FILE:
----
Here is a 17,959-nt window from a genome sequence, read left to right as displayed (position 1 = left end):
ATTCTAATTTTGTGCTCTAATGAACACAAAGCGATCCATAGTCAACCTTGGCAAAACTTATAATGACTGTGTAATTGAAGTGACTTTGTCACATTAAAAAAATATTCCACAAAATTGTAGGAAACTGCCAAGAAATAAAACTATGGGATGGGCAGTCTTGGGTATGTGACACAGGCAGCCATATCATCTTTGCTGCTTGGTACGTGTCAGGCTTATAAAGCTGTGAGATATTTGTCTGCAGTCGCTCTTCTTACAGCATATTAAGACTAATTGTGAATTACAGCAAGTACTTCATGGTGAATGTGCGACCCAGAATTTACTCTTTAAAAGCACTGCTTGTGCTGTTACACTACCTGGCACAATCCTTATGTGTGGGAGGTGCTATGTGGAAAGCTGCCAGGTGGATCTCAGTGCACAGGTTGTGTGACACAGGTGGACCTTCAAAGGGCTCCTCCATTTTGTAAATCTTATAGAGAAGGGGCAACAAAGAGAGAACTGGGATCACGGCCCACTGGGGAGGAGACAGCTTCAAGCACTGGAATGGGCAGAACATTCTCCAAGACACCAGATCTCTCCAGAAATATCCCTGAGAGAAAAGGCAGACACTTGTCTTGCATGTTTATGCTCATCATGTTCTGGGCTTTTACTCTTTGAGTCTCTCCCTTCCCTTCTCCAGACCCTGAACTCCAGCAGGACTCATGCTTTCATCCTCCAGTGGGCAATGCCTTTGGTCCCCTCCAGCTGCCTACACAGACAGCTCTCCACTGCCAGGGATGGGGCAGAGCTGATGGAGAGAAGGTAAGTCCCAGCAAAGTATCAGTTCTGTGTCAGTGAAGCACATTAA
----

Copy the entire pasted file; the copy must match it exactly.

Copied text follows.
Here is a 17,959-nt window from a genome sequence, read left to right as displayed (position 1 = left end):
ATTCTAATTTTGTGCTCTAATGAACACAAAGCGATCCATAGTCAACCTTGGCAAAACTTATAATGACTGTGTAATTGAAGTGACTTTGTCACATTAAAAAAATATTCCACAAAATTGTAGGAAACTGCCAAGAAATAAAACTATGGGATGGGCAGTCTTGGGTATGTGACACAGGCAGCCATATCATCTTTGCTGCTTGGTACGTGTCAGGCTTATAAAGCTGTGAGATATTTGTCTGCAGTCGCTCTTCTTACAGCATATTAAGACTAATTGTGAATTACAGCAAGTACTTCATGGTGAATGTGCGACCCAGAATTTACTCTTTAAAAGCACTGCTTGTGCTGTTACACTACCTGGCACAATCCTTATGTGTGGGAGGTGCTATGTGGAAAGCTGCCAGGTGGATCTCAGTGCACAGGTTGTGTGACACAGGTGGACCTTCAAAGGGCTCCTCCATTTTGTAAATCTTATAGAGAAGGGGCAACAAAGAGAGAACTGGGATCACGGCCCACTGGGGAGGAGACAGCTTCAAGCACTGGAATGGGCAGAACATTCTCCAAGACACCAGATCTCTCCAGAAATATCCCTGAGAGAAAAGGCAGACACTTGTCTTGCATGTTTATGCTCATCATGTTCTGGGCTTTTACTCTTTGAGTCTCTCCCTTCCCTTCTCCAGACCCTGAACTCCAGCAGGACTCATGCTTTCATCCTCCAGTGGGCAATGCCTTTGGTCCCCTCCAGCTGCCTACACAGACAGCTCTCCACTGCCAGGGATGGGGCAGAGCTGATGGAGAGAAGGTAAGTCCCAGCAAAGTATCAGTTCTGTGTCAGTGAAGCACATTAA